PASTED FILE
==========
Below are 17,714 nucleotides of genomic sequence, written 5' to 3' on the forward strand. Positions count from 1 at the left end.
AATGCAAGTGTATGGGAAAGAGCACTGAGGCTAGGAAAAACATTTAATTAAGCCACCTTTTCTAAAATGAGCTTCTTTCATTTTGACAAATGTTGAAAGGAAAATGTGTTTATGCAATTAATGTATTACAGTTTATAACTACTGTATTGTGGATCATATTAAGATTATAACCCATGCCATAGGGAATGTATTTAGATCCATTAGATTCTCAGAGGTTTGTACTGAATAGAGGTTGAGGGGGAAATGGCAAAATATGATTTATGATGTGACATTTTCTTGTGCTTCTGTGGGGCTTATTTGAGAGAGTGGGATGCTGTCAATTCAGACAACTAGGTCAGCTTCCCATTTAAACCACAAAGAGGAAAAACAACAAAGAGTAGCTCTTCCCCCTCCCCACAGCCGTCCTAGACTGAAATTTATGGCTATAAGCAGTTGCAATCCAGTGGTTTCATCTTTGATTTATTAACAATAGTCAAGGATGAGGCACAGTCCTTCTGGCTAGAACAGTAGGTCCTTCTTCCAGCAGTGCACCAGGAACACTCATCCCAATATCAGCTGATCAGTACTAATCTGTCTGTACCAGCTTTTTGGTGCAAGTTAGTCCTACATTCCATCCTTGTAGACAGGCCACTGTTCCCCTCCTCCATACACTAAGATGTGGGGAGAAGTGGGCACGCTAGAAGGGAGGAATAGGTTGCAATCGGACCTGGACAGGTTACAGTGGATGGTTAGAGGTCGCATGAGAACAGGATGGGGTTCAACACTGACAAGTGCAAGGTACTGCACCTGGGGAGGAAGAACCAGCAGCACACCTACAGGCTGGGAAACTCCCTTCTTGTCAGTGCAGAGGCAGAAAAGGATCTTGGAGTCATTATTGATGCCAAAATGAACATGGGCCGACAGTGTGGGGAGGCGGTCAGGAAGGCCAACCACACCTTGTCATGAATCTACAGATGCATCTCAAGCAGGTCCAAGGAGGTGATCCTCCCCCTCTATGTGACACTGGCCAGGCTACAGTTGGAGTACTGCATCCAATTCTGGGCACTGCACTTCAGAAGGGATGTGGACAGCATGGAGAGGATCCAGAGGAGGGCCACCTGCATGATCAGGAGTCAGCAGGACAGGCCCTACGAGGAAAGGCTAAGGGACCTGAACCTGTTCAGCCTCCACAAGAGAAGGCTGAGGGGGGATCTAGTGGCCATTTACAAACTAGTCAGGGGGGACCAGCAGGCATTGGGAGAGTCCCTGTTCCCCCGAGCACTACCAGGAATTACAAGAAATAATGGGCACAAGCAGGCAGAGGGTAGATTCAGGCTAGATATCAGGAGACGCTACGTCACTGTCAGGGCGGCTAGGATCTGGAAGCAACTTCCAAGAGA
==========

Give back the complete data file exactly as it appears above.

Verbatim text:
Below are 17,714 nucleotides of genomic sequence, written 5' to 3' on the forward strand. Positions count from 1 at the left end.
AATGCAAGTGTATGGGAAAGAGCACTGAGGCTAGGAAAAACATTTAATTAAGCCACCTTTTCTAAAATGAGCTTCTTTCATTTTGACAAATGTTGAAAGGAAAATGTGTTTATGCAATTAATGTATTACAGTTTATAACTACTGTATTGTGGATCATATTAAGATTATAACCCATGCCATAGGGAATGTATTTAGATCCATTAGATTCTCAGAGGTTTGTACTGAATAGAGGTTGAGGGGGAAATGGCAAAATATGATTTATGATGTGACATTTTCTTGTGCTTCTGTGGGGCTTATTTGAGAGAGTGGGATGCTGTCAATTCAGACAACTAGGTCAGCTTCCCATTTAAACCACAAAGAGGAAAAACAACAAAGAGTAGCTCTTCCCCCTCCCCACAGCCGTCCTAGACTGAAATTTATGGCTATAAGCAGTTGCAATCCAGTGGTTTCATCTTTGATTTATTAACAATAGTCAAGGATGAGGCACAGTCCTTCTGGCTAGAACAGTAGGTCCTTCTTCCAGCAGTGCACCAGGAACACTCATCCCAATATCAGCTGATCAGTACTAATCTGTCTGTACCAGCTTTTTGGTGCAAGTTAGTCCTACATTCCATCCTTGTAGACAGGCCACTGTTCCCCTCCTCCATACACTAAGATGTGGGGAGAAGTGGGCACGCTAGAAGGGAGGAATAGGTTGCAATCGGACCTGGACAGGTTACAGTGGATGGTTAGAGGTCGCATGAGAACAGGATGGGGTTCAACACTGACAAGTGCAAGGTACTGCACCTGGGGAGGAAGAACCAGCAGCACACCTACAGGCTGGGAAACTCCCTTCTTGTCAGTGCAGAGGCAGAAAAGGATCTTGGAGTCATTATTGATGCCAAAATGAACATGGGCCGACAGTGTGGGGAGGCGGTCAGGAAGGCCAACCACACCTTGTCATGAATCTACAGATGCATCTCAAGCAGGTCCAAGGAGGTGATCCTCCCCCTCTATGTGACACTGGCCAGGCTACAGTTGGAGTACTGCATCCAATTCTGGGCACTGCACTTCAGAAGGGATGTGGACAGCATGGAGAGGATCCAGAGGAGGGCCACCTGCATGATCAGGAGTCAGCAGGACAGGCCCTACGAGGAAAGGCTAAGGGACCTGAACCTGTTCAGCCTCCACAAGAGAAGGCTGAGGGGGGATCTAGTGGCCATTTACAAACTAGTCAGGGGGGACCAGCAGGCATTGGGAGAGTCCCTGTTCCCCCGAGCACTACCAGGAATTACAAGAAATAATGGGCACAAGCAGGCAGAGGGTAGATTCAGGCTAGATATCAGGAGACGCTACGTCACTGTCAGGGCGGCTAGGATCTGGAAGCAACTTCCAAGAGA